“Twenty years from now you will be more disappointed by the things you didn’t do than by the ones you did do. So throw off the bowlines, sail away from the safe harbor. Catch the trade winds in your sails. Explore. Dream. Discover.” – Mark Twain
The New Zealand Silver Fern, the symbol of purity and beauty.
The Routeburn Track in the South Island of New Zealand is perhaps one of the finest hikes in the world. It rates up there with neighboring Milford Track as well as the world-famous Annapurna Trek in Nepal.
The 24 mile/29 kilometer Routeburn Track generally takes three days and climbs up to some of the most spectacular, pristine temperate rain forest and alpine scenery in the world. Unfortunately my husband and I only had one day allocated to a tramp (what the Kiwi’s call hiking) along the Routeburn Track, and we were going to make the most of it. Given what we had already seen of Queenstown and the surrounding area, we knew that our visit to Routeburn would be one of the best parts of the trip and we weren’t at all disappointed.
Below is a panoramic shot of the view at the top of the Routeburn Track….a view that we didn’t get to see. This means we’ll have to someday go back and do the whole thing! (Photo credit Wikipedia Commons).
We woke up before sunrise on Thursday morning to catch our lift out to the start of the Routeburn Track. We ate a nice, hearty breakfast before meeting up with our local guide Andrew as well as eight fellow “trampers” from around the world. Part of the best part of taking a hike is the people you meet along the way. I always find it fascinating to have so many different cultures represented and there is never a dull moment or lag in conversation.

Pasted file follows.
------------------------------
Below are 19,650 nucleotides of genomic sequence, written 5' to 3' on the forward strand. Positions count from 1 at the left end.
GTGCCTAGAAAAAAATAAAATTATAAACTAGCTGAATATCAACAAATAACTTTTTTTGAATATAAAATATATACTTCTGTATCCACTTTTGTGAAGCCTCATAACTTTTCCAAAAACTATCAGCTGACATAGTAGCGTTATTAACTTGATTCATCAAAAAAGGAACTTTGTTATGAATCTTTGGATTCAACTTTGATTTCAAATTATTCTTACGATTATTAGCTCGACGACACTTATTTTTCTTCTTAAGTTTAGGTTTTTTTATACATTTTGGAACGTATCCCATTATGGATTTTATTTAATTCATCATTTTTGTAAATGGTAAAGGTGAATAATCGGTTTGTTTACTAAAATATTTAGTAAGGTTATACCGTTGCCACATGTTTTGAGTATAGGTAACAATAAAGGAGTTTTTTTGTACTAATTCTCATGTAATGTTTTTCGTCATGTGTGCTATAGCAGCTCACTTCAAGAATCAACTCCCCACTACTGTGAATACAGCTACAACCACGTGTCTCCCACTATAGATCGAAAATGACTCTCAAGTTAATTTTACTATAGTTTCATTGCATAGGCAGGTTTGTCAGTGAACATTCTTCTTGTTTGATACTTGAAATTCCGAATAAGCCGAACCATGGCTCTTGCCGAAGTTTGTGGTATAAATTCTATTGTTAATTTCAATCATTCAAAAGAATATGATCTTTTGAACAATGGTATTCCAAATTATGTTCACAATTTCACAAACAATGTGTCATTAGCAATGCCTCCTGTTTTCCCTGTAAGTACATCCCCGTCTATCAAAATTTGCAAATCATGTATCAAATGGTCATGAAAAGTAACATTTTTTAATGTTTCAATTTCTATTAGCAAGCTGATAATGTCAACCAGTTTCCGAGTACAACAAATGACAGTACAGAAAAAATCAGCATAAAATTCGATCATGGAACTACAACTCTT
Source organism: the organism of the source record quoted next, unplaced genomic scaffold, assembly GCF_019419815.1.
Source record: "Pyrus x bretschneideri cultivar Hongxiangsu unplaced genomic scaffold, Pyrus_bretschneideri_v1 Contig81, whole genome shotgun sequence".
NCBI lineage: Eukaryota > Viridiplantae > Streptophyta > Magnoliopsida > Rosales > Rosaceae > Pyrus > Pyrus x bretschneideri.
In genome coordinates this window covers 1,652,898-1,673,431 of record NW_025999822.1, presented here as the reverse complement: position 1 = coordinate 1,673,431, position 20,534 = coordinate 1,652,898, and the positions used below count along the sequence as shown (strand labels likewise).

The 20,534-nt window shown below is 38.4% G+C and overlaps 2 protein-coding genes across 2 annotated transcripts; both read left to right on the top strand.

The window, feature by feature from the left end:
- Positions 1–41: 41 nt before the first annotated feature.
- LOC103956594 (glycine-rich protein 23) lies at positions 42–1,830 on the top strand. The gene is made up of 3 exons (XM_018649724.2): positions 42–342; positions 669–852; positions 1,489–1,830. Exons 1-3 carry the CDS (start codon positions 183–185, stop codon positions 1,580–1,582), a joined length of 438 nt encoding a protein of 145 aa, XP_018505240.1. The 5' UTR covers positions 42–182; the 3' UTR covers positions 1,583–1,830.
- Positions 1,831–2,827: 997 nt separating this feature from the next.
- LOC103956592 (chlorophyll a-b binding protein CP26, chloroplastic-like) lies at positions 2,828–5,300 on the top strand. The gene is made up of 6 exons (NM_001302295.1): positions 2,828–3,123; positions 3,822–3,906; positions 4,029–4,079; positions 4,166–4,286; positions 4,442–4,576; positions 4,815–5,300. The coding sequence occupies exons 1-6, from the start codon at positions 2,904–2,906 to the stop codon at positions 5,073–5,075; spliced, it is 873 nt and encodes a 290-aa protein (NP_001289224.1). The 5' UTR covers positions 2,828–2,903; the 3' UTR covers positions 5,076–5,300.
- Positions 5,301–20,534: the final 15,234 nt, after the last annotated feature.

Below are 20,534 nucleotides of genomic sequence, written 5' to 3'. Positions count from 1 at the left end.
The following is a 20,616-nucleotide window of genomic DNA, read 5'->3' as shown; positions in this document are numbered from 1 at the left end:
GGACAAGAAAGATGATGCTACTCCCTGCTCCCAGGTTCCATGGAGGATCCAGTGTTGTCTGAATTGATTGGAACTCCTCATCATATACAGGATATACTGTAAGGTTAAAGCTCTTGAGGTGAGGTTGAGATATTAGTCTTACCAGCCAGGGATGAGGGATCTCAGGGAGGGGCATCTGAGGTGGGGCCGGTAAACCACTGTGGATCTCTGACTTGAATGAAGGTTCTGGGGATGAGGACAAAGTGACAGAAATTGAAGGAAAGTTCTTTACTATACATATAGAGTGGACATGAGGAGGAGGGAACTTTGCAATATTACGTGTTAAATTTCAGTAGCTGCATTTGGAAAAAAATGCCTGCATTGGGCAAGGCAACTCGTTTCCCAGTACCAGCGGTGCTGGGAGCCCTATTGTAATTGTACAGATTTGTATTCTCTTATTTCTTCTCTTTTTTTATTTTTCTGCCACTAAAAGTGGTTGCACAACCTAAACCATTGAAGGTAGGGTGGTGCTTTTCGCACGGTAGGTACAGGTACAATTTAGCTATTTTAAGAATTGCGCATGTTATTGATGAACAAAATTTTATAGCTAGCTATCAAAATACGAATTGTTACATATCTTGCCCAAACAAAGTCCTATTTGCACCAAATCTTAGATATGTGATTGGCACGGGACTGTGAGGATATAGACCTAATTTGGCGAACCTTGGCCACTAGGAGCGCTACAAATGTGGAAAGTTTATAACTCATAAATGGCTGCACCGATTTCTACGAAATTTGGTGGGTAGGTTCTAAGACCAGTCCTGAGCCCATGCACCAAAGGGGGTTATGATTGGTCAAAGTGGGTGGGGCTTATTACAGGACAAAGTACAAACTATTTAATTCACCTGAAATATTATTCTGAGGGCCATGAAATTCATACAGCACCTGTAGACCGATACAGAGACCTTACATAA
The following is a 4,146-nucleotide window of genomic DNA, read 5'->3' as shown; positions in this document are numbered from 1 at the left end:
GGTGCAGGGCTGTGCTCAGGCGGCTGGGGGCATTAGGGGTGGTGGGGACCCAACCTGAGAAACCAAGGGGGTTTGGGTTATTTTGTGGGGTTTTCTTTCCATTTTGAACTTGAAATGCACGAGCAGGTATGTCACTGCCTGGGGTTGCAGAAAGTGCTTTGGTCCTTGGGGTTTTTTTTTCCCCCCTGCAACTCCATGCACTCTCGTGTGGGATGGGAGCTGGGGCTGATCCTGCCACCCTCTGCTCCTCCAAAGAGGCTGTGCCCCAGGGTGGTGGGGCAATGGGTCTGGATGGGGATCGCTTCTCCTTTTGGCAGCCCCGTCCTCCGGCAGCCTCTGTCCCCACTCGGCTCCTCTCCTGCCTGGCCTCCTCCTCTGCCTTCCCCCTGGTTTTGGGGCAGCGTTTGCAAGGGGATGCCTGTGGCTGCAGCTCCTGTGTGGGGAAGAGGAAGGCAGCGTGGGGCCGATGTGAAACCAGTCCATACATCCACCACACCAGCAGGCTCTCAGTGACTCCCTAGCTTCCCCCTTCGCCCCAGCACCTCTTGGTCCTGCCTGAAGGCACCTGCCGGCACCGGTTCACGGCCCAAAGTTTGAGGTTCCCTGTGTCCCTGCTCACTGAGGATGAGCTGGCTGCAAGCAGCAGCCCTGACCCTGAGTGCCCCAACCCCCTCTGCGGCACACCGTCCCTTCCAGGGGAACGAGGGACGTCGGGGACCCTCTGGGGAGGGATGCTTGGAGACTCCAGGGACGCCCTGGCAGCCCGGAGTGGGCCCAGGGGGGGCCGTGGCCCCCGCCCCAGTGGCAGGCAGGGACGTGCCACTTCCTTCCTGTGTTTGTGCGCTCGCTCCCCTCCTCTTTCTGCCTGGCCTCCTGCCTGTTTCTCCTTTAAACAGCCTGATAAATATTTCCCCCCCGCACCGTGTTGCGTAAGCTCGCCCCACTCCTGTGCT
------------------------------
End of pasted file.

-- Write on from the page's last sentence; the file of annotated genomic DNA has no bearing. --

The weather outside wasn’t the picture perfect brilliant blue sky we had the day before during our day of pure adventure in Queenstown. Instead, the sky was dark and menacing and it was a perhaps a 50-50 chance that we would be stuck tramping in the pouring rain. But we didn’t mind the least. Both Paul and I love to hike, rain or shine, and we were thrilled to finally be visiting the world-renowned Routeburn Valley and Mount Aspiring National Park.
Despite the dark clouds, the drive was absolutely stunning. The picturesque landscape continually screamed “Lord of the Rings” in my head and I envisioned the battles and horse rides of Middle Earth while I looked longingly outside the van window. Spring was also in the air as we passed fields coated in freshly-bloomed yellow flowers which contrasted sharply against the dark black sky.
Setting of on turbulent looking morning to the mystical Routeburn Track.
The clouds looked ominous and threatening with the perfect storm. Would we escape it?
En route to the small town of Glenorchy where we would have a quick tea and coffee break.
Coffee stop at the small, quaint Glenorchy cafe, the only place in sight.
Finally we arrived at the start of the Routeburn Track. Fortunately the dark clouds had passed leaving a low-level of fog across the mountains and blanketing the valley. We wore our rain gear just in case as hiking in a temperate rainforest means you never know when it is going to rain. This area of New Zealand attracts a tremendous amount of rain year round making the forests unbelievably green and full of life.